What Kobe Bryant’s Early Return to Lakers Would Mean to the City of LA

The world will keep spinning whether or not Kobe Bryant returns ahead of schedule, but Southern California's fate is less certain. 

The last 12 months haven't gone as planned. 

Last summer it seemed Carmaggedon would be the absolute worst thing to befall Angelinos in 2012—life was good. Dwight Howard flip-flopped his way into a Lakers uniform, Steve Nash decided Canada wasn't that great after all, "Call Me Maybe" owned the airwaves and someone finally made a movie about Abraham Lincoln killing vampires. 

Waaait, last summer was horrible. Especially in retrospect. 

Even the most ardent purveyors of Lakers doom didn't see the 2012-13 season coming, ominous pop-culture signs notwithstanding. This team seemed special, ready-made for epic headlines about Kobe's last hurrah and Howard picking up where Shaq left off. That's what this franchise does, what this city's accustomed to.

The ill-fated season went on to tell the tale of a different city, where the best of times were still pretty bad and the only thing to show for Los Angeles' winter of despair was a spring of false hopes. A breezy joyride down the PCH of Laker Life turned into a two-hour commute through the Valley (which is to say, completely unacceptable).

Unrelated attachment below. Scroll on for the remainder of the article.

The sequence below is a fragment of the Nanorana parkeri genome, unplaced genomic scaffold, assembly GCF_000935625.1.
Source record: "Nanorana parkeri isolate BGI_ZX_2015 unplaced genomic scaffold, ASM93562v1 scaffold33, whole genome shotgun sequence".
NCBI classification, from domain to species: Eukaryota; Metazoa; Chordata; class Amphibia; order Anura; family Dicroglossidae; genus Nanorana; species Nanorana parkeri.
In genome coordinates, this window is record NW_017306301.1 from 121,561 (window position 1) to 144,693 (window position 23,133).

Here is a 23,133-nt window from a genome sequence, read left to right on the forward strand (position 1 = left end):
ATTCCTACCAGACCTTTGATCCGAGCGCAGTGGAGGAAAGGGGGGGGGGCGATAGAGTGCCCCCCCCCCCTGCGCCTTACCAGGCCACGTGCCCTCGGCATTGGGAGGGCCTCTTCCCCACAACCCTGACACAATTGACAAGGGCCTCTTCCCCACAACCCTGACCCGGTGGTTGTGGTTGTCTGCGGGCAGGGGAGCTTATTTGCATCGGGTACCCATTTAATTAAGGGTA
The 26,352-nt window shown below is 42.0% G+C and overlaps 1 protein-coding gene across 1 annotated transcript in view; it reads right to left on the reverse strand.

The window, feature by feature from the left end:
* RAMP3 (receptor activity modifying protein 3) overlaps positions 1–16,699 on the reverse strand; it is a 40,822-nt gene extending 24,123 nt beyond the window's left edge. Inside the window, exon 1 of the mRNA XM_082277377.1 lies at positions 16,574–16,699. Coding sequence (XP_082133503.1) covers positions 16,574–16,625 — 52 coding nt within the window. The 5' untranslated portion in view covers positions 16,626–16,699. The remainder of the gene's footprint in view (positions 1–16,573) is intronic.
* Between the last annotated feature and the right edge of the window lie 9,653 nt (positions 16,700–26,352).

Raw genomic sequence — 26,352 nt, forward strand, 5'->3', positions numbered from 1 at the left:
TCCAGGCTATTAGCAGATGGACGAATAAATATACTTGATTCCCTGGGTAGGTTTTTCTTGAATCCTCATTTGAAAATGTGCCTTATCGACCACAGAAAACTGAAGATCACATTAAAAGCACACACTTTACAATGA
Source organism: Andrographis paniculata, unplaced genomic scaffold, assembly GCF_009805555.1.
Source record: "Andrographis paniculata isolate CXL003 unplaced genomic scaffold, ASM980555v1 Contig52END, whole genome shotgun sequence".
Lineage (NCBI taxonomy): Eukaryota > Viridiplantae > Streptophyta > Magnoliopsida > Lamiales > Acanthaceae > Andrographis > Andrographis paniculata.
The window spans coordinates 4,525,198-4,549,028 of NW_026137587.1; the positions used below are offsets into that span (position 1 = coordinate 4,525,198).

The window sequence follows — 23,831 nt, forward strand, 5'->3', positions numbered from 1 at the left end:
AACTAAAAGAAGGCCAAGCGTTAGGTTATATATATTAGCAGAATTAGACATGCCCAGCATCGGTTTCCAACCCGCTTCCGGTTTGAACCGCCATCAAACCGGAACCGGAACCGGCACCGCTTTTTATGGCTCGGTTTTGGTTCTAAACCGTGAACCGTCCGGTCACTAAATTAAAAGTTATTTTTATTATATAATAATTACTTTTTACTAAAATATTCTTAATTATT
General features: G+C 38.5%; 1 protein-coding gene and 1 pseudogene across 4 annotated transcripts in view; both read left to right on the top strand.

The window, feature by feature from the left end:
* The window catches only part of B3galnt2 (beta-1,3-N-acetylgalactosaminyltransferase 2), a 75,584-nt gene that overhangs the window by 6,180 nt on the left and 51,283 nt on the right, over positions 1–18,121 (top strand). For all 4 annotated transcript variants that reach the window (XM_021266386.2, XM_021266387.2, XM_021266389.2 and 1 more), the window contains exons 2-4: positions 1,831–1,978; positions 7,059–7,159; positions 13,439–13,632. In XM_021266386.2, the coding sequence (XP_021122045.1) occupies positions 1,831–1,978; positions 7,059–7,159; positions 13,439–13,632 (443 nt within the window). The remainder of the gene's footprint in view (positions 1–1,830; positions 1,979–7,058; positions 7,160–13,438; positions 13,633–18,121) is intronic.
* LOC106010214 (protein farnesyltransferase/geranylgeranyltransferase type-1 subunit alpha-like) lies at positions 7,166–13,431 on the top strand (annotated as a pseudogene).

The title-damning cherry on top came in April, when Bryant went down for the season with a rupture to his left Achilles. Bryant took to Twitter with grief and the rest of the NBA joined him.

Then he took to Facebook with a decidedly different tune (via The New York Times' Mark Heisler):  

There are far greater issues challenges in the world than a torn Achilles. Stop feeling sorry for yourself, find the silver lining and get to work with the same belief, same drive and same conviction as ever. 

In the subsequent months, Lakers fans have been thinking about other things—like baseball. ...

About the Author